Women are more likely to feel pain in their heart when they're emotional than men, a new study suggests.
Researchers say that when emotional stress increases, blood flow to the heart rises in men, but remains the same in women. This puts them at greater risk of coronary pain and could offer an explanation for 'broken heart syndrome' - a temporary weakening of the heart muscle during emotional strain, like losing a partner. It's almost exclusively felt by women.
"Stress reduction is important for anyone, regardless of gender," study author, Prof Chester Ray, from the Penn State College of Medicine, said in a statement to Medical Daily.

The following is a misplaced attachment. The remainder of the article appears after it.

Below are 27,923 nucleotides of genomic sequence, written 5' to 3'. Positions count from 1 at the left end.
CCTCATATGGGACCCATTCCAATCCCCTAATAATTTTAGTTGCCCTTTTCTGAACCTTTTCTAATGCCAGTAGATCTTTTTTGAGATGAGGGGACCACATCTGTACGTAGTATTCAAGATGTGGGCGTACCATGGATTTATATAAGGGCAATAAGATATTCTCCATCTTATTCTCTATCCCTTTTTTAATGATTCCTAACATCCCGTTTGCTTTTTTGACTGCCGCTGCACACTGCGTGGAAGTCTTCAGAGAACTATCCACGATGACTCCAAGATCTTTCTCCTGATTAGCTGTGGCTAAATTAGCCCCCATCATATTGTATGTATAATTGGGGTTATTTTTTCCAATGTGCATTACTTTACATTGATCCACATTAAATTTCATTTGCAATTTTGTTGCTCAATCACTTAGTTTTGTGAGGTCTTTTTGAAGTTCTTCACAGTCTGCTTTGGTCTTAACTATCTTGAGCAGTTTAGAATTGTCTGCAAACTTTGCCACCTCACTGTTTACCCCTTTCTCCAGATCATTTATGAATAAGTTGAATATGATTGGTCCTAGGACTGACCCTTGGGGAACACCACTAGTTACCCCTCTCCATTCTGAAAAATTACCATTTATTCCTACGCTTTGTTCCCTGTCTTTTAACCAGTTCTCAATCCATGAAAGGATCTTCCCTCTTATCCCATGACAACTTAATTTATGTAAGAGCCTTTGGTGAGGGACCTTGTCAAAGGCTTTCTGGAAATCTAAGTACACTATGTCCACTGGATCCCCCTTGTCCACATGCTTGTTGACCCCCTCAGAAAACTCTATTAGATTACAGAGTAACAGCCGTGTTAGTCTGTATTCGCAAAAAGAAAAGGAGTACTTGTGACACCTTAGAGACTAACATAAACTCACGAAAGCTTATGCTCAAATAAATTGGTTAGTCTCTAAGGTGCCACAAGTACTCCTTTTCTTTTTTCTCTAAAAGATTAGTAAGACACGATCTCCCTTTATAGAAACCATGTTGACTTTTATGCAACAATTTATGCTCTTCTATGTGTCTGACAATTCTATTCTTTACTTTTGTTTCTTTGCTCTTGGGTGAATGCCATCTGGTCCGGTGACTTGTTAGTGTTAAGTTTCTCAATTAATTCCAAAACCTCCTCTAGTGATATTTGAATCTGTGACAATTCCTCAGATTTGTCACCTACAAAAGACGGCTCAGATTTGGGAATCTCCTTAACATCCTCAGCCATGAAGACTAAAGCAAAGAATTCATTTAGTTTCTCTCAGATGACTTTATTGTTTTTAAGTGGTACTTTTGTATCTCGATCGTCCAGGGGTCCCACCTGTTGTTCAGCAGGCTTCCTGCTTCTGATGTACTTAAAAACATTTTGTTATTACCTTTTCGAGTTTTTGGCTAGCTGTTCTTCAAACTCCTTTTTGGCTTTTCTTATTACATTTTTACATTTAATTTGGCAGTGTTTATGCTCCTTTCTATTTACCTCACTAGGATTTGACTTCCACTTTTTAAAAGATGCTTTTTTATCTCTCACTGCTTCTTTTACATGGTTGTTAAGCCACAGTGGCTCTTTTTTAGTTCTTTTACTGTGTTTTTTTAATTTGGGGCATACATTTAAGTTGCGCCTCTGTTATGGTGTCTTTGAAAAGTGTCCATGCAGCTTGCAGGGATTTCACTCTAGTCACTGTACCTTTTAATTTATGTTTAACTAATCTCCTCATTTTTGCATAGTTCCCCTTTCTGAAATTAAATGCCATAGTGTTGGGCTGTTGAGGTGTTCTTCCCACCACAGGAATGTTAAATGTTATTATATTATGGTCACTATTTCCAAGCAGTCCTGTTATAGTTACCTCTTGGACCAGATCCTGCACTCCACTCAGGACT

"But this study shines a light on how stress differently affects the hearts of women, potentially putting them at greater risk of a coronary event."
Researchers measured the blood pressure and heart rates of 17 healthy men and women. They then asked them a series of maths problems - calling on them to subtract seven from a random selection of numbers. To up the stress levels, they hurried their answers along and told them correct answers were wrong.
At rest, male and females had little difference in blood pressure, blood flow and heart rate. During the test, heart rate and blood pressure rose in all participants, Medical Daily reports.
However, when under stress, blood flow rose in male participants, but remained the same for the women, putting them at greater risk of heart problems.
The findings were presented this week at the Experimental Biology meeting in the US.
- HERALD ONLINE